This rule went on to the national level in 1918. Later the players found out that rather than passing the puck backward, it could be forwarded into the crowd of opponents and recovered. This was not considered a forward pass because the puck can go to the opponent’s possession, and the fans also found it unsporting. Then, in the 1940s, forward passing gets introduced, and the chase and dump took its form like today in the modern ice hockey game.
When can you use Dump and Chase?
The dump and chase can be used when the encounter is between an aggressive and a defensive group of players. To cope with the speed and aggression of opponents, the defensemen dump the puck through the aggressors and try to pass it to the competitive players of their team. This case can be called a mismatch of players. This trick can be helpful to get the energy back and change the line of the fresh players from the bench.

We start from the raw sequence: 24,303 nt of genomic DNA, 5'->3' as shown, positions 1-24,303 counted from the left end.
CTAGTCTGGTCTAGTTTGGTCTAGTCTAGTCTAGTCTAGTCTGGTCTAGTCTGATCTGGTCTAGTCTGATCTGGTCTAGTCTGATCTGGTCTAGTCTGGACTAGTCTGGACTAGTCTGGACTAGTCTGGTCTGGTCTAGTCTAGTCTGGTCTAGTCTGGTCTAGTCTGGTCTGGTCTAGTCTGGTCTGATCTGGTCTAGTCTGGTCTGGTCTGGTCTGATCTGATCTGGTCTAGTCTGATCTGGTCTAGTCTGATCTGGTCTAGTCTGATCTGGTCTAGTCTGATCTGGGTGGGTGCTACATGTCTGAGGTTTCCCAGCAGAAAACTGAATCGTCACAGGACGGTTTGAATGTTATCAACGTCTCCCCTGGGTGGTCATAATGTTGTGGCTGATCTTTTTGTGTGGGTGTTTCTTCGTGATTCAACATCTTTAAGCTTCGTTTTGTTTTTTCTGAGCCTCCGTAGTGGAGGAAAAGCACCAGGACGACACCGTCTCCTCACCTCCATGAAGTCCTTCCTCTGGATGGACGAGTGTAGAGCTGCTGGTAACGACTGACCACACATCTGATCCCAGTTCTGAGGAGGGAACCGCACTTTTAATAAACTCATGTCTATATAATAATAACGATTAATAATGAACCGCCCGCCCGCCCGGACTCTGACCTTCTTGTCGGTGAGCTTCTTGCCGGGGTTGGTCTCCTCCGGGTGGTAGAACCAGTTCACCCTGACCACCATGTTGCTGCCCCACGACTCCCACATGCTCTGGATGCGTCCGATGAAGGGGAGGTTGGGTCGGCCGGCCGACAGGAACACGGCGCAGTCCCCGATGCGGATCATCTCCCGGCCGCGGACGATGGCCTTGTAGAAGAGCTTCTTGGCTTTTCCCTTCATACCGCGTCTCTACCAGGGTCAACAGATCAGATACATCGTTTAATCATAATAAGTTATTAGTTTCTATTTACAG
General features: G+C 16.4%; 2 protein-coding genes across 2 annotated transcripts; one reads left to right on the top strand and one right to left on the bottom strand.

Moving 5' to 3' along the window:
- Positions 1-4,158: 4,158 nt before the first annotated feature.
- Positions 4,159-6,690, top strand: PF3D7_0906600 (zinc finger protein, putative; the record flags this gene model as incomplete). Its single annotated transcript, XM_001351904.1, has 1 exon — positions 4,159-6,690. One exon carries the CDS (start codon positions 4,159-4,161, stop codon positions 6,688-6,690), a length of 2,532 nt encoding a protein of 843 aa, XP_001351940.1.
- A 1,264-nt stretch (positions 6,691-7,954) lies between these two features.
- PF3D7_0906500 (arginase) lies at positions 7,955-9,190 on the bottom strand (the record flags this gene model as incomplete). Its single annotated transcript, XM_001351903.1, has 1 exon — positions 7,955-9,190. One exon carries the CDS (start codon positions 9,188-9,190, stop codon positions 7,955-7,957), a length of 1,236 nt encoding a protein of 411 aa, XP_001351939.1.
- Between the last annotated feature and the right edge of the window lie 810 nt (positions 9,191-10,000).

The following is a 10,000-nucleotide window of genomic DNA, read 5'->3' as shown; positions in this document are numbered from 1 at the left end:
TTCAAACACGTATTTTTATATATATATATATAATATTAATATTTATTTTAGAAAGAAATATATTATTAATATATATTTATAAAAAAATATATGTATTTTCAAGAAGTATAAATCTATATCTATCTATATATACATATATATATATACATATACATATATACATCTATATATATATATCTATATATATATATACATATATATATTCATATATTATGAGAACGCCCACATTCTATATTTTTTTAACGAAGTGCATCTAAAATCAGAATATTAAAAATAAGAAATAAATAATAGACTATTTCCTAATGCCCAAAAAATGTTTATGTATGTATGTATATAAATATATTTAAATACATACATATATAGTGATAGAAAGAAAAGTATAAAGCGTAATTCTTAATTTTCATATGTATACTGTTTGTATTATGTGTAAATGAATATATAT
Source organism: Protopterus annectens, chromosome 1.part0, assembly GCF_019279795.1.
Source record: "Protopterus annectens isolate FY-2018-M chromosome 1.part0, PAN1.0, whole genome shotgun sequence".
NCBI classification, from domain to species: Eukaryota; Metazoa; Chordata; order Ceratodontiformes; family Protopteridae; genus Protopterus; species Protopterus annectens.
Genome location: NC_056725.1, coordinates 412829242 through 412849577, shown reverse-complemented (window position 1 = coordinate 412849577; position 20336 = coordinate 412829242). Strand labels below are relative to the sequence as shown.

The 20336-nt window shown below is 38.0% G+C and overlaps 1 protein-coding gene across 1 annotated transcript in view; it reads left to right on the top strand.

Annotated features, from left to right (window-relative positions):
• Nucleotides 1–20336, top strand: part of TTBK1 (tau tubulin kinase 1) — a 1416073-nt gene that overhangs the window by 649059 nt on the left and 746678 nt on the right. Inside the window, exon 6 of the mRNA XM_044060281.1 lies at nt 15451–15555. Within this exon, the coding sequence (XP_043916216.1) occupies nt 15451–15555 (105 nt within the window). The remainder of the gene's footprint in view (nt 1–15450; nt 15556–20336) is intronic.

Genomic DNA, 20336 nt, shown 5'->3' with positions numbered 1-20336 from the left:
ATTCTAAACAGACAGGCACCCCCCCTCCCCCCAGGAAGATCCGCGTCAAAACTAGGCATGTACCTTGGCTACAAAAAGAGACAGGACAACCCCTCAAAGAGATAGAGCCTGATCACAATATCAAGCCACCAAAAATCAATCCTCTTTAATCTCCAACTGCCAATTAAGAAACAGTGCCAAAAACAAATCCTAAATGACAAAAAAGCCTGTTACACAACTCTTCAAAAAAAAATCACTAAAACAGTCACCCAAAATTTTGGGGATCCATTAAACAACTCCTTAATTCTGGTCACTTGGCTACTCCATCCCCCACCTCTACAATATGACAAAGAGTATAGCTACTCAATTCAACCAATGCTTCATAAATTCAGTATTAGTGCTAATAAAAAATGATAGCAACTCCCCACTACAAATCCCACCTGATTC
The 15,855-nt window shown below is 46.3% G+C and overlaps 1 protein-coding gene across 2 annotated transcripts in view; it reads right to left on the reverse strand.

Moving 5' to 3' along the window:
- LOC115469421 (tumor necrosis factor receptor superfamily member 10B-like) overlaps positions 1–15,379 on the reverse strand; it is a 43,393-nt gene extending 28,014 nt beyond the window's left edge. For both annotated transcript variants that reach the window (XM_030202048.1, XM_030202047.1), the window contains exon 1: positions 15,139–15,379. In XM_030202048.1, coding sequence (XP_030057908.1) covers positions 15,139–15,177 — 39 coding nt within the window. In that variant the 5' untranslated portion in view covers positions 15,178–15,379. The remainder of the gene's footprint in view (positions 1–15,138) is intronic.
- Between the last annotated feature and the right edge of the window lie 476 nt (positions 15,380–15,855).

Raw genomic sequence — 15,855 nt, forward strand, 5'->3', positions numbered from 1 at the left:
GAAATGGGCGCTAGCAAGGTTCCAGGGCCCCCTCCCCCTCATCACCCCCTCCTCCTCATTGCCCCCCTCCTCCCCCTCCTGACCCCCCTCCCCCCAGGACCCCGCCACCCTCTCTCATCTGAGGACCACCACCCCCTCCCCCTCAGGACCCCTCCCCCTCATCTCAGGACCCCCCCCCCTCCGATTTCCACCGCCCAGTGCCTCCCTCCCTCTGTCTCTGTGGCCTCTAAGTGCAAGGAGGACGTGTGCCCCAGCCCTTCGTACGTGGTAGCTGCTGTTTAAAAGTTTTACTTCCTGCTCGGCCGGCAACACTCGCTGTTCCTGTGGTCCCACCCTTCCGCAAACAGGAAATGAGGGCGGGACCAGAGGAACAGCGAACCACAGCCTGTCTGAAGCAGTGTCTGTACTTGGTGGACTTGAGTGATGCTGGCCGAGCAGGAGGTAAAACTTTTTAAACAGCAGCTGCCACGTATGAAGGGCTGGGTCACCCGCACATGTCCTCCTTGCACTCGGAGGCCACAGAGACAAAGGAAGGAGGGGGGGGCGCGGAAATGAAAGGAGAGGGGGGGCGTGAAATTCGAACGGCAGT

Why Dumping The Puck?
So, the question is, why does one team dump the puck into the other team? It could be advantageous if the other team gets possession of the puck. But it is done for two concrete reasons; one is to give time to a group of changing lines in the game and get fresh and energized players onto the ice. The other reason is to cope with the offensive attack from the opponents and get the puck back after dumping it.
Dumping In and Line Change